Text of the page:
This exhibition by New York–based Palestinian artist Shadi Habib Allah was inspired by an incident in 2009, when, traveling from Tel Aviv to New York, he was stopped at Ben Gurion airport and questioned about a sculpture he was carrying—a cast of a leg he had made in Palestine. After he was subjected to much interrogation, the sculpture was taken from him and eventually destroyed without his permission or knowledge.
Titled “Evacuated Containers,” the show was anchored by three large-scale graphite drawings that envision the high-security room in which Habib Allah’s sculpture was destroyed, though he has never seen it. Instead, he contacted a security guard at the airport, and asked him to gain entrance to the room and then describe it to a police sketch artist.
The artist made detailed images from the guard’s recollections and oral testimony that were then redrawn by Habib Allah on a one-to-one scale. Exhibited on the gray-painted walls of the gallery, the drawings appeared to extend the space within the room like a ghostly apparition, and evoked the approximation of memory and perception.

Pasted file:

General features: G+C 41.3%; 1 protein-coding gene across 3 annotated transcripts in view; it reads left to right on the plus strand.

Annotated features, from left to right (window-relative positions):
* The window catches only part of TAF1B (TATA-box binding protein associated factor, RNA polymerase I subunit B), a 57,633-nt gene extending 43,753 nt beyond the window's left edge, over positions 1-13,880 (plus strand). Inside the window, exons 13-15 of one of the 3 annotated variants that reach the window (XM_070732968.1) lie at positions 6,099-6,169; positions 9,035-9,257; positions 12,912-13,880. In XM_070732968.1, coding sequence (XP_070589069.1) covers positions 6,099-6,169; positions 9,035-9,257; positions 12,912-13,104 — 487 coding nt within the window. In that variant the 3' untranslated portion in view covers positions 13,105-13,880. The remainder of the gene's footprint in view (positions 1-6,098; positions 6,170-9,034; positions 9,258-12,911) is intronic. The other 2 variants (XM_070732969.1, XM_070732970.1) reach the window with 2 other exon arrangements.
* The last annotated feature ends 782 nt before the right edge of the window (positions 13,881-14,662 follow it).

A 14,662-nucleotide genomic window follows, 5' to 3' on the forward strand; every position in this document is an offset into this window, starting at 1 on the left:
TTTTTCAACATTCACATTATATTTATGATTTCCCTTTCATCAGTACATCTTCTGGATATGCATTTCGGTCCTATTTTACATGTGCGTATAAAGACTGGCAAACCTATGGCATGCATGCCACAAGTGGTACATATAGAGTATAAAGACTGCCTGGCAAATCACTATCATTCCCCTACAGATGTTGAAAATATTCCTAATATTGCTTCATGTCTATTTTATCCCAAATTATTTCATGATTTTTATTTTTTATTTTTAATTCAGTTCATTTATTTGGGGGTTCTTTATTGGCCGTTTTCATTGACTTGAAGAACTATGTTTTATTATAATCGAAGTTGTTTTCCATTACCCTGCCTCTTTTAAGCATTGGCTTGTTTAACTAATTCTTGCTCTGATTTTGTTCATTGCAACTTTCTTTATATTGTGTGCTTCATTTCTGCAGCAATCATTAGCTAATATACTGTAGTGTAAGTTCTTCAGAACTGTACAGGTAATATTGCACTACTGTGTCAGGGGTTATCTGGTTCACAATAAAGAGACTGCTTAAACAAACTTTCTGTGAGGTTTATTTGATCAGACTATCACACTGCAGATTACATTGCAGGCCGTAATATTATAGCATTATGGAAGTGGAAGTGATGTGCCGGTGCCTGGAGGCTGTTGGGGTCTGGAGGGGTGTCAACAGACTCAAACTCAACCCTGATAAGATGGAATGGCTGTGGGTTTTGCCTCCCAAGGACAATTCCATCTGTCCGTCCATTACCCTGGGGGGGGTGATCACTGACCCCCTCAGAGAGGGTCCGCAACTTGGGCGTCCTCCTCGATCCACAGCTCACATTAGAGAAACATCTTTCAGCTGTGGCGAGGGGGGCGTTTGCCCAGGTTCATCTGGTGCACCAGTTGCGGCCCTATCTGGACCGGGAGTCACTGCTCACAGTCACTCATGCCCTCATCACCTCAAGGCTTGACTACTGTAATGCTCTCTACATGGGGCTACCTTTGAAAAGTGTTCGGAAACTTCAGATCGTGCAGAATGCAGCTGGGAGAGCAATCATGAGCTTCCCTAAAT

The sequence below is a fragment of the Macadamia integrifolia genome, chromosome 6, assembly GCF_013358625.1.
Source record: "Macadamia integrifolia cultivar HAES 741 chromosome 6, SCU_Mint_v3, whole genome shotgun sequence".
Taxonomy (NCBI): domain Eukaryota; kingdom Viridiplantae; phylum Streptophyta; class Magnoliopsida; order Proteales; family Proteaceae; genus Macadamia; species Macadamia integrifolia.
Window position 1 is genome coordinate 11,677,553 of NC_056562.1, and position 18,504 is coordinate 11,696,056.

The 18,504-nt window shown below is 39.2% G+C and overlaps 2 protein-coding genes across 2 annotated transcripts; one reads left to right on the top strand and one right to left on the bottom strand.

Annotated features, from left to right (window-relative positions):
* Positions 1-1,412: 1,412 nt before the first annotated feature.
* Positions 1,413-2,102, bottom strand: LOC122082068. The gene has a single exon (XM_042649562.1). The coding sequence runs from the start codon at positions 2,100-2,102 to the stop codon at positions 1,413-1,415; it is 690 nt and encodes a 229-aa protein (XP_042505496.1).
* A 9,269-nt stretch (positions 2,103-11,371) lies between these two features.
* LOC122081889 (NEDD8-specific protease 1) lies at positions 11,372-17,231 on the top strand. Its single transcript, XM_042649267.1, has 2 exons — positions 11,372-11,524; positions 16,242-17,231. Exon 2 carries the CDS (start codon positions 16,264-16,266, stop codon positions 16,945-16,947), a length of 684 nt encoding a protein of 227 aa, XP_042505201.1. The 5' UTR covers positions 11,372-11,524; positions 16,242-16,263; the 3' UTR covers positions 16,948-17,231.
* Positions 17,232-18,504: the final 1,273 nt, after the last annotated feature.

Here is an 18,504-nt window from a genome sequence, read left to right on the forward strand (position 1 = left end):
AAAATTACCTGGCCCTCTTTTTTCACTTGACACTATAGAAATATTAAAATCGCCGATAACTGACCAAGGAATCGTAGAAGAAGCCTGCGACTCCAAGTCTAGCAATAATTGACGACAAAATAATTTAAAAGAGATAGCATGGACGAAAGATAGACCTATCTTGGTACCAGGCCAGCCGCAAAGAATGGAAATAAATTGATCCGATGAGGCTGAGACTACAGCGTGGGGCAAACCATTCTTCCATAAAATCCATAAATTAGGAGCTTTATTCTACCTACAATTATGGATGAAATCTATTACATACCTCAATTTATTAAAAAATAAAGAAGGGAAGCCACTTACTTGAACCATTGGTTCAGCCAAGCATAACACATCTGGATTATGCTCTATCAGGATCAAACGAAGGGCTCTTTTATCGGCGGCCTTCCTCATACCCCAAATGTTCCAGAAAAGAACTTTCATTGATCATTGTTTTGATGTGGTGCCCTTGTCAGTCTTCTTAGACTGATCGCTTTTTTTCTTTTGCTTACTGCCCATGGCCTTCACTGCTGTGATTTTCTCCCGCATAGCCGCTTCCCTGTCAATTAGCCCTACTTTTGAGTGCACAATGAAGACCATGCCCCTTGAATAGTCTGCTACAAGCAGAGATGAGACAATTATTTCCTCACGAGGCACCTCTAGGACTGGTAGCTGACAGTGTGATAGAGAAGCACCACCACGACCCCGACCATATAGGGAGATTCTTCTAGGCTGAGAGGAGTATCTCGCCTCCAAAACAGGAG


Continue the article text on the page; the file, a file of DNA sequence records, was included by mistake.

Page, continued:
In an accompanying video from 2013, WOW, two balloons float against a black screen while Habib Allah gives a detailed account of the airport incident in a voiceover narration. As he describes what happened and explains his encounters with security personnel, his story seems sketchy and unreliable. And it is, indeed, just as likely to contain error and bias as the account that the guard gave of the room, and just as subjective as the decision that led the airport staff member to categorize the sculpture as suspicious rather than benign. The irreconcilability of personal perceptions and experiences is suggested by the image of the balloons, floating at varying heights in the same black void.